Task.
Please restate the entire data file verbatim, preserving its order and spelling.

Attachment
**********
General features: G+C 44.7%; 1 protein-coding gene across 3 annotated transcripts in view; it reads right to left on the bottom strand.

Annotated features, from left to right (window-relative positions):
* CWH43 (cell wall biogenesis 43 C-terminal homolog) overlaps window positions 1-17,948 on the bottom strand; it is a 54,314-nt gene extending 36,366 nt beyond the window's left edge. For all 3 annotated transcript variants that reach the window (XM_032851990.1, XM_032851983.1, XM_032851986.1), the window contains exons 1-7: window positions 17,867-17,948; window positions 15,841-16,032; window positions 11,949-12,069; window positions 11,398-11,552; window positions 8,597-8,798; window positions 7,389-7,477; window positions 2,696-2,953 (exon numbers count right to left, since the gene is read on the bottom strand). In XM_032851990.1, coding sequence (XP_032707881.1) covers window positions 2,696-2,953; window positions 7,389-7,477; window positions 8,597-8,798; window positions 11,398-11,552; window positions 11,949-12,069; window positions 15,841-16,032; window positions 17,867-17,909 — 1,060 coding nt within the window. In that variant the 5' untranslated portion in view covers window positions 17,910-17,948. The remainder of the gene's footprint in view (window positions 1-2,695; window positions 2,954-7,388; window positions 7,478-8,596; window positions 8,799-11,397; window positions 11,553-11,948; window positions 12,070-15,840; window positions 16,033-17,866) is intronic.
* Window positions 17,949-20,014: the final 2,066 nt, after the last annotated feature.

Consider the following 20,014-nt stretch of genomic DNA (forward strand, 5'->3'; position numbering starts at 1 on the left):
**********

General features: G+C 44.7%; 1 protein-coding gene across 3 annotated transcripts in view; it reads right to left on the bottom strand.

Annotated features, from left to right (window-relative positions):
* CWH43 (cell wall biogenesis 43 C-terminal homolog) overlaps window positions 1-17,948 on the bottom strand; it is a 54,314-nt gene extending 36,366 nt beyond the window's left edge. For all 3 annotated transcript variants that reach the window (XM_032851990.1, XM_032851983.1, XM_032851986.1), the window contains exons 1-7: window positions 17,867-17,948; window positions 15,841-16,032; window positions 11,949-12,069; window positions 11,398-11,552; window positions 8,597-8,798; window positions 7,389-7,477; window positions 2,696-2,953 (exon numbers count right to left, since the gene is read on the bottom strand). In XM_032851990.1, coding sequence (XP_032707881.1) covers window positions 2,696-2,953; window positions 7,389-7,477; window positions 8,597-8,798; window positions 11,398-11,552; window positions 11,949-12,069; window positions 15,841-16,032; window positions 17,867-17,909 — 1,060 coding nt within the window. In that variant the 5' untranslated portion in view covers window positions 17,910-17,948. The remainder of the gene's footprint in view (window positions 1-2,695; window positions 2,954-7,388; window positions 7,478-8,596; window positions 8,799-11,397; window positions 11,553-11,948; window positions 12,070-15,840; window positions 16,033-17,866) is intronic.
* Window positions 17,949-20,014: the final 2,066 nt, after the last annotated feature.

Consider the following 20,014-nt stretch of genomic DNA (forward strand, 5'->3'; position numbering starts at 1 on the left):